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OFT President Melissa Cropper's Testimony on HB 99

House Criminal Justice Committee
Opponent Testimony HB 99
Presented by Melissa Cropper
President, Ohio Federation of Teachers
April 15, 2021
Chair LaRe, Vice-Chair Swearingen, and ranking member Leland and member and members of the Criminal Justice Committee, my name is Melissa Cropper, President of the Ohio Federation of Teachers (OFT). OFT represents teachers, paraprofessionals, school nurses, higher education staff and faculty, and public employees. We appreciate the opportunity to share our thoughts on HB 99.
OFT opposes HB 99 because we do not support arming teachers or staff. Fully and fairly funding our public schools would allow rural school districts to hire appropriately trained School Resource Officers. Help us pass HB 1 so that schools can have the money to improve school security responsibly. The lack of any standards for training or transparency in HB 99 will make our schools less safe than they are today.
While we oppose the primus of HB 99, some commonsense provisions would mitigate the risks from this legislation. If HB 99 moves forward, we urge you to include these minimum standards.
  • Transparency: Parents should know if teachers or staff carry firearms in their child’s school. Teachers and staff should know if their colleagues are carrying guns. This notification should not detail which staff are carrying firearms, so that an active shooter does not target them.
  • Oversight: The legislation should direct Ohio Peace Officer Training Academy (OPOTA) to develop the training curriculum and length. They have the expertise needed to ensure that armed teachers and staff can properly evaluate and de-escalate situations rather than shooting first and asking questions later. 
  • Psychological testing: This commonsense safeguard would help parents, teachers, and staff have confidence in this program.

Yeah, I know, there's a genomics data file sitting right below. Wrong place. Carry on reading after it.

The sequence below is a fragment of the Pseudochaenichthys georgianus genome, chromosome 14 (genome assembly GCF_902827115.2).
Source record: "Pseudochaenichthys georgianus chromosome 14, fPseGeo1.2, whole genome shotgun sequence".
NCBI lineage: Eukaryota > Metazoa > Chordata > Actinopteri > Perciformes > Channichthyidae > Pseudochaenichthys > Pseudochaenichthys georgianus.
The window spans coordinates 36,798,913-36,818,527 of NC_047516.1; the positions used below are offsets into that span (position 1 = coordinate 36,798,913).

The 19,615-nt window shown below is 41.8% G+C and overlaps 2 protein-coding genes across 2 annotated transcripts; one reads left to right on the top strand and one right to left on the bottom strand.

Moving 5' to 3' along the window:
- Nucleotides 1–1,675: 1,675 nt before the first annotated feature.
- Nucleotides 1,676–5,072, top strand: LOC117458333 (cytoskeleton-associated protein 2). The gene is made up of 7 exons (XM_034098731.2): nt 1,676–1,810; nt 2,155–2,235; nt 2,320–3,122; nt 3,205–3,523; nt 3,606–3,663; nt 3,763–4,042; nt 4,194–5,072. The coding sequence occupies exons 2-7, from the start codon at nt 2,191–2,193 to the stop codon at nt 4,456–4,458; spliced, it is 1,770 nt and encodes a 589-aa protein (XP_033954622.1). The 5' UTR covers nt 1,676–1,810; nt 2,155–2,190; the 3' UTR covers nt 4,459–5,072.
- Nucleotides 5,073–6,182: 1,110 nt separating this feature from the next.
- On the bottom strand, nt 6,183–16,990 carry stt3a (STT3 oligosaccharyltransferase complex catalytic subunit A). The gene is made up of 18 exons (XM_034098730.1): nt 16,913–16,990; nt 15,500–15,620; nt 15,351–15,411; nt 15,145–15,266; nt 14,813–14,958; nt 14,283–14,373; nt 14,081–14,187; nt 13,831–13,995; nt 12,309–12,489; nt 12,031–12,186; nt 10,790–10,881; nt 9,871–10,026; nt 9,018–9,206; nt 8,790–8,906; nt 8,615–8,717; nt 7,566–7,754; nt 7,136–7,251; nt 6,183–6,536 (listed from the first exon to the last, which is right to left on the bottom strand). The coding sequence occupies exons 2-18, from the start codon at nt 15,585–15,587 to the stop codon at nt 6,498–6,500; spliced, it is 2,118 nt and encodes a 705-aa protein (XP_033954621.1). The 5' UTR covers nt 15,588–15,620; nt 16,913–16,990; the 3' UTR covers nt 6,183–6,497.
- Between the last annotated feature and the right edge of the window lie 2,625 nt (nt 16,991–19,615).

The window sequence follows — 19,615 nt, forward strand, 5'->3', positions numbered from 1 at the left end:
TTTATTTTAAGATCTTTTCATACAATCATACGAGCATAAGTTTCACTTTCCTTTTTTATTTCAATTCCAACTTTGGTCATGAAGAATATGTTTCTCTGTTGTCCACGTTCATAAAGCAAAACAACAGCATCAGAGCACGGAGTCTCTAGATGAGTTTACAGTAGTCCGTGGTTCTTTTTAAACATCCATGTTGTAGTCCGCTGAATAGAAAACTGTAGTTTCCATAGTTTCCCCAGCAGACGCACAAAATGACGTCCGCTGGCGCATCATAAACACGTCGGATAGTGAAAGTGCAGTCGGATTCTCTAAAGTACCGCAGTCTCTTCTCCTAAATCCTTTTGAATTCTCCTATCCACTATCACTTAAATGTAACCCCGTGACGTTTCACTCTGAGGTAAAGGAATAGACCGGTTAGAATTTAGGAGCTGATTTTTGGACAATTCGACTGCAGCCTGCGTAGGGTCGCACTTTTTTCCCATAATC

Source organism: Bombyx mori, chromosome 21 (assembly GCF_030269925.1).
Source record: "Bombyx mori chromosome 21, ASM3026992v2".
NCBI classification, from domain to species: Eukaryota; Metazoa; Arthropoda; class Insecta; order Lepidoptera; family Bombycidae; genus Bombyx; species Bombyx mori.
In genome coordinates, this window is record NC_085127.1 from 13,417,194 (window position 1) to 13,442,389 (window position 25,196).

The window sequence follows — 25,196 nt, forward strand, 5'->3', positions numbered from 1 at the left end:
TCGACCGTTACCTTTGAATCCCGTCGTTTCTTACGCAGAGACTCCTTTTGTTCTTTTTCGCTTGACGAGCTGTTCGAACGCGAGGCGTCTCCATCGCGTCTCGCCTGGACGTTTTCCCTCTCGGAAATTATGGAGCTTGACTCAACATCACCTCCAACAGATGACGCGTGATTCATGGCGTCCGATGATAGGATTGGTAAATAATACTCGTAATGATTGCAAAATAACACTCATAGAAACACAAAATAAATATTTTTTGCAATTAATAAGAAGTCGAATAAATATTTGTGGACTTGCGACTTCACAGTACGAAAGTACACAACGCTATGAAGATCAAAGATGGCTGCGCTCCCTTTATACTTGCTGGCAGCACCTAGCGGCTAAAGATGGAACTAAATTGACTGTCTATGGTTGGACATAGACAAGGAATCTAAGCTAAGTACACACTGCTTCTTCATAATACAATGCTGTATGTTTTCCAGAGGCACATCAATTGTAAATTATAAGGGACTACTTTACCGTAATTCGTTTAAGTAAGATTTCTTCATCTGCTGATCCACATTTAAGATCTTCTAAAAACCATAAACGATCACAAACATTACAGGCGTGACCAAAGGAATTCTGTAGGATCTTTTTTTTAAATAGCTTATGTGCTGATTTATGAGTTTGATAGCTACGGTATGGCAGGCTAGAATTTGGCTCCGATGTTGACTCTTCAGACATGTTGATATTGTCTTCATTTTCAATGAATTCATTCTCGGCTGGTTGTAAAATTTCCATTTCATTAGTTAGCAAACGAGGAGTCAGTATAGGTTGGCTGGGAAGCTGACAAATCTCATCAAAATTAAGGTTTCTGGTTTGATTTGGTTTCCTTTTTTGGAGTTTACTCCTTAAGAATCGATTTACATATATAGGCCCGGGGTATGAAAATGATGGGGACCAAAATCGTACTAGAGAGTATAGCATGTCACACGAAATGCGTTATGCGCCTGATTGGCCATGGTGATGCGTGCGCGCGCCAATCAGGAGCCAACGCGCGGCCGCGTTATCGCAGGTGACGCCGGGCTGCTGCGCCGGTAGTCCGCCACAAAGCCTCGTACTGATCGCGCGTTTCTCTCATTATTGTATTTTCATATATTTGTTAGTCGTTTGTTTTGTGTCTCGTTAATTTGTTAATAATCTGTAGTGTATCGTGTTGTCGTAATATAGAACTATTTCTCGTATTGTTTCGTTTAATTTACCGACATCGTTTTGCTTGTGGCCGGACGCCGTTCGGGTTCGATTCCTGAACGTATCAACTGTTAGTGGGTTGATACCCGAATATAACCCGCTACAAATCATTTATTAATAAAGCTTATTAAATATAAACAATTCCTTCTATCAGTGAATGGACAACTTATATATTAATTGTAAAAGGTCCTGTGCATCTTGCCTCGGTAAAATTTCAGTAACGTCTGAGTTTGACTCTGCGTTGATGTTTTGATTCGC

In contrast, HB 99 currently has no minimum standards. The requirement of a concealed carry license, which would be required regardless of HB 99, is a minuscule eight hour training, six hours of which can be done online. There are no transparency standards, which means that parents, teachers, and staff could be completely unaware of concealed firearms in their schools. Instead of a training program developed by OPOTA, school districts rely on organizations without peace officer training expertise, like Buckeye Firearms Foundation’s so-called “FASTER Saves Lives” (FSL) program. We have some concerns about this program.
  • FSL only requires 26 hours of training over three days.
  • Former Ohio School Board member Lisa Woods participated in one such training. In an exercise on the final day of her training, a simulated active shooter drill, she mistakenly simulated shooting a student who was not the active shooter. This situation illustrated the grave danger of inadequate training.
  • FSL uses Islamophobic and racist training materials. For example, FSL trainees are taught to associate the common Arabic phrase “Allahu Akbar” with an Islamic terrorist attack. “Allahu Akbar” simply means “God is most great” and is used by Muslims in prayers and as a general declaration of faith or thankfulness.
I hope the Committee will focus on passing HB 1, which includes funding to have train individuals to address school safety, or our commonsense amendment. Thank you for the opportunity to testify and I welcome any questions.

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